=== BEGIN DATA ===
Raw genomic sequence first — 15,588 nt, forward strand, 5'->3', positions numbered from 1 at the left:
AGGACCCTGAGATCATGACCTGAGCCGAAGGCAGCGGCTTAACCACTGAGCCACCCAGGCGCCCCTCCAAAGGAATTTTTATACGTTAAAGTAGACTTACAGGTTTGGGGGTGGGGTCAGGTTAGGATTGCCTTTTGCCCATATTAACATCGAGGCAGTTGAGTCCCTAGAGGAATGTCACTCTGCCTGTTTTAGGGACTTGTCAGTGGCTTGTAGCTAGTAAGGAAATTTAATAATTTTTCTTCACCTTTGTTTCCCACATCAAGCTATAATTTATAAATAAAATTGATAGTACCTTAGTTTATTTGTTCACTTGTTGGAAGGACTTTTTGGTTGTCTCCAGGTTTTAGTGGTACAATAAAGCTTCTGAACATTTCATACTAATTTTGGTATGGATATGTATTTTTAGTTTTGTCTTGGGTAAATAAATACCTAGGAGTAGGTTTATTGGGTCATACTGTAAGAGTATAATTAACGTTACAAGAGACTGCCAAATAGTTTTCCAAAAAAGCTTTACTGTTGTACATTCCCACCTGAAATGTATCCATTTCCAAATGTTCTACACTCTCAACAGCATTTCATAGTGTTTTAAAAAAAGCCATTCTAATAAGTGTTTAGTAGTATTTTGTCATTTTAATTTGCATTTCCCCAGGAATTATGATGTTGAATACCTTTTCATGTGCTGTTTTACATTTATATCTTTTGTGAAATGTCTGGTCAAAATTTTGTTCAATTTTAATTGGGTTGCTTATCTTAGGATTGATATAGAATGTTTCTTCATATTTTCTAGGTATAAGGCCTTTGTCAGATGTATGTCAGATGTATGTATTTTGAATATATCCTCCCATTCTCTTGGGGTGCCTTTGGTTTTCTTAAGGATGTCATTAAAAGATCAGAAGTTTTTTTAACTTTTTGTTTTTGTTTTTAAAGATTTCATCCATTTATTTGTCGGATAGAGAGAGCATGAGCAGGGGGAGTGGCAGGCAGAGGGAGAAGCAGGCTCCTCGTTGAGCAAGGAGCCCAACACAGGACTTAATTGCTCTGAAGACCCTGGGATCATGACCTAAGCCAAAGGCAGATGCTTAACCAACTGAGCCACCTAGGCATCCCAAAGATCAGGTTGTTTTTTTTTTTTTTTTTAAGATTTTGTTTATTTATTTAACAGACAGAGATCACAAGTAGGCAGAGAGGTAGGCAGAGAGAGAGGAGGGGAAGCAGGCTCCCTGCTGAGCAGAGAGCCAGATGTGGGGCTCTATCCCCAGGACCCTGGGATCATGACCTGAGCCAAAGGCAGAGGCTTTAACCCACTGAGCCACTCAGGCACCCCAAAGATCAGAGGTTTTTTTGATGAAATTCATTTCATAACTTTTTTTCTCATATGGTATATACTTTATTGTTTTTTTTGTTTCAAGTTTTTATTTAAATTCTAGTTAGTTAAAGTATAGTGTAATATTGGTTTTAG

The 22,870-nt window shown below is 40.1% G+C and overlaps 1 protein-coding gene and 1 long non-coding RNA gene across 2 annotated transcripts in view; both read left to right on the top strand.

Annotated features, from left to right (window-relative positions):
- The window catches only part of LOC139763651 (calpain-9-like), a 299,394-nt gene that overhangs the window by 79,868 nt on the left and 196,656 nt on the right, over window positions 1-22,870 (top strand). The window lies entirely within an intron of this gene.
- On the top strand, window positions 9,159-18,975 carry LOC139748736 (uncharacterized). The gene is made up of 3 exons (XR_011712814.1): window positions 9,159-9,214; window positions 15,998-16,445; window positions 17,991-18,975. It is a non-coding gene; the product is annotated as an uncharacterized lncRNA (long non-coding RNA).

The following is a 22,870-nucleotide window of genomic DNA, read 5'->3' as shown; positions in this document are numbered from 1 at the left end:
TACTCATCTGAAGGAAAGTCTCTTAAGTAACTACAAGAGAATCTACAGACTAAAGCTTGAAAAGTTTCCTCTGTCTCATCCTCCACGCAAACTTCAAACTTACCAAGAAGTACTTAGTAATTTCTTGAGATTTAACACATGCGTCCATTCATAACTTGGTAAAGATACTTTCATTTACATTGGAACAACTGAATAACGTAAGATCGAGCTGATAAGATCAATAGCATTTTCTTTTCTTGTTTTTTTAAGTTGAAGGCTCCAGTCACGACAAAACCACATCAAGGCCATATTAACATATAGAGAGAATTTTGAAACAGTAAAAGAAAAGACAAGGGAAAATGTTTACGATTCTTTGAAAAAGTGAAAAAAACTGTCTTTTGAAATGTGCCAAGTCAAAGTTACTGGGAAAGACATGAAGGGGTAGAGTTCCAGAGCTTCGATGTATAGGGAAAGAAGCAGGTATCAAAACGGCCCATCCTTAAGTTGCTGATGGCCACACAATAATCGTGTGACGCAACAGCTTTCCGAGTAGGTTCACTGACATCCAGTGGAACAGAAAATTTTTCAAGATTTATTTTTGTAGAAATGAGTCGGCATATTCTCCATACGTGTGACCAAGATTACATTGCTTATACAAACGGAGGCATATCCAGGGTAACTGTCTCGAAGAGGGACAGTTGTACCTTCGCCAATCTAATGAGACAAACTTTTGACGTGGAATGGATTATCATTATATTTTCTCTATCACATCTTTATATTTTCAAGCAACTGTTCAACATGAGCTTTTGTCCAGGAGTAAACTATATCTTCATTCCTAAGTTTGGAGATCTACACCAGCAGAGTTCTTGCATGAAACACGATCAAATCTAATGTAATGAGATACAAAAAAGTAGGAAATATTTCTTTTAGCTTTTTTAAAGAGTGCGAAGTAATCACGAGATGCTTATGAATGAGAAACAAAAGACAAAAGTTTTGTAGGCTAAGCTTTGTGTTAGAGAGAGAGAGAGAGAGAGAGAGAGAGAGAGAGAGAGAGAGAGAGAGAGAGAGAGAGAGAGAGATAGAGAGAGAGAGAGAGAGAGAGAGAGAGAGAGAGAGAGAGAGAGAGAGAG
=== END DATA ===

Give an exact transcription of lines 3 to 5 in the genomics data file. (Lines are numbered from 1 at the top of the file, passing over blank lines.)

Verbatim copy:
The 22,870-nt window shown below is 40.1% G+C and overlaps 1 protein-coding gene and 1 long non-coding RNA gene across 2 annotated transcripts in view; both read left to right on the top strand.

Annotated features, from left to right (window-relative positions):
- The window catches only part of LOC139763651 (calpain-9-like), a 299,394-nt gene that overhangs the window by 79,868 nt on the left and 196,656 nt on the right, over window positions 1-22,870 (top strand). The window lies entirely within an intron of this gene.